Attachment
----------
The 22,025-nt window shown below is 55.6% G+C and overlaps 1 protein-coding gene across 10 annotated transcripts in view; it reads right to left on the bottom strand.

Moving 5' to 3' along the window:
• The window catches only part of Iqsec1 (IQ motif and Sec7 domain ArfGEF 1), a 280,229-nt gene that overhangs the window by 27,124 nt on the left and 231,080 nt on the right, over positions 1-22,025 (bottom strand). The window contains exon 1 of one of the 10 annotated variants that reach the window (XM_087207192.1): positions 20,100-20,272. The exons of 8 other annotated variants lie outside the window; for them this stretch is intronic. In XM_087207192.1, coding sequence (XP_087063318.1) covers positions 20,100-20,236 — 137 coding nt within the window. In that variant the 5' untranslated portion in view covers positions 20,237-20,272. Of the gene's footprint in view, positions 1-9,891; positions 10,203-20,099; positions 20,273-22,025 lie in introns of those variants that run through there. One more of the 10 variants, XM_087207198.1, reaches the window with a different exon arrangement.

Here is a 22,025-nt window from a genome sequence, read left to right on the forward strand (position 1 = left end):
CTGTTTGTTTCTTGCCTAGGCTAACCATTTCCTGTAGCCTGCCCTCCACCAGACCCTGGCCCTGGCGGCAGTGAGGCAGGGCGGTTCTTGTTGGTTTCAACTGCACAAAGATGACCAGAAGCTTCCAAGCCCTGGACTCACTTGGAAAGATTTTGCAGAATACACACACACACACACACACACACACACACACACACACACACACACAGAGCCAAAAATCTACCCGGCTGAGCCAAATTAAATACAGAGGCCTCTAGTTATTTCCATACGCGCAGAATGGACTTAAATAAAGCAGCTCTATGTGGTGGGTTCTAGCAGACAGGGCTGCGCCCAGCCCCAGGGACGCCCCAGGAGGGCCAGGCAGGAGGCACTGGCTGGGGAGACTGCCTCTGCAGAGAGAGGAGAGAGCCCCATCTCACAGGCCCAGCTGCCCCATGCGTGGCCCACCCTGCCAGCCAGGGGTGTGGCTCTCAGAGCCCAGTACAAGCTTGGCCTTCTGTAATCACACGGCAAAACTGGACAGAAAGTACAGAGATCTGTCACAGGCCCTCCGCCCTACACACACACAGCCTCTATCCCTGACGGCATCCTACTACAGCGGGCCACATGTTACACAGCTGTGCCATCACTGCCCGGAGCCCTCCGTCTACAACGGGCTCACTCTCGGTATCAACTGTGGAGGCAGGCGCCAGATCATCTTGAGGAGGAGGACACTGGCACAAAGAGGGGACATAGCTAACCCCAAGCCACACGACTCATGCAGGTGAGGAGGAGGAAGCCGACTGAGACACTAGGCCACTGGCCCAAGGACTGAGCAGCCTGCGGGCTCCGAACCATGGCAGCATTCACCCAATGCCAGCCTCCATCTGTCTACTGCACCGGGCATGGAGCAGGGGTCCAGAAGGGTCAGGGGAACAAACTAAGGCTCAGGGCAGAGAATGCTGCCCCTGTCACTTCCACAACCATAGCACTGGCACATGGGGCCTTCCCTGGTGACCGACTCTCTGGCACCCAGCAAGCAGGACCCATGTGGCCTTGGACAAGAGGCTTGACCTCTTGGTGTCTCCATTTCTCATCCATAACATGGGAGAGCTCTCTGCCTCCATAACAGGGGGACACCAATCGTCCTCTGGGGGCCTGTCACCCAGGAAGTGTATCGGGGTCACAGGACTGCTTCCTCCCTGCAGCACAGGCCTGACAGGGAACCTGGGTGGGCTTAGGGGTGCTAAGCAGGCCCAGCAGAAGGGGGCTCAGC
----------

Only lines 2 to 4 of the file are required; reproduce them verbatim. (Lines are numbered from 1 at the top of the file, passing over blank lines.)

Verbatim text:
Moving 5' to 3' along the window:
• The window catches only part of Iqsec1 (IQ motif and Sec7 domain ArfGEF 1), a 280,229-nt gene that overhangs the window by 27,124 nt on the left and 231,080 nt on the right, over positions 1-22,025 (bottom strand). The window contains exon 1 of one of the 10 annotated variants that reach the window (XM_087207192.1): positions 20,100-20,272. The exons of 8 other annotated variants lie outside the window; for them this stretch is intronic. In XM_087207192.1, coding sequence (XP_087063318.1) covers positions 20,100-20,236 — 137 coding nt within the window. In that variant the 5' untranslated portion in view covers positions 20,237-20,272. Of the gene's footprint in view, positions 1-9,891; positions 10,203-20,099; positions 20,273-22,025 lie in introns of those variants that run through there. One more of the 10 variants, XM_087207198.1, reaches the window with a different exon arrangement.

Here is a 22,025-nt window from a genome sequence, read left to right on the forward strand (position 1 = left end):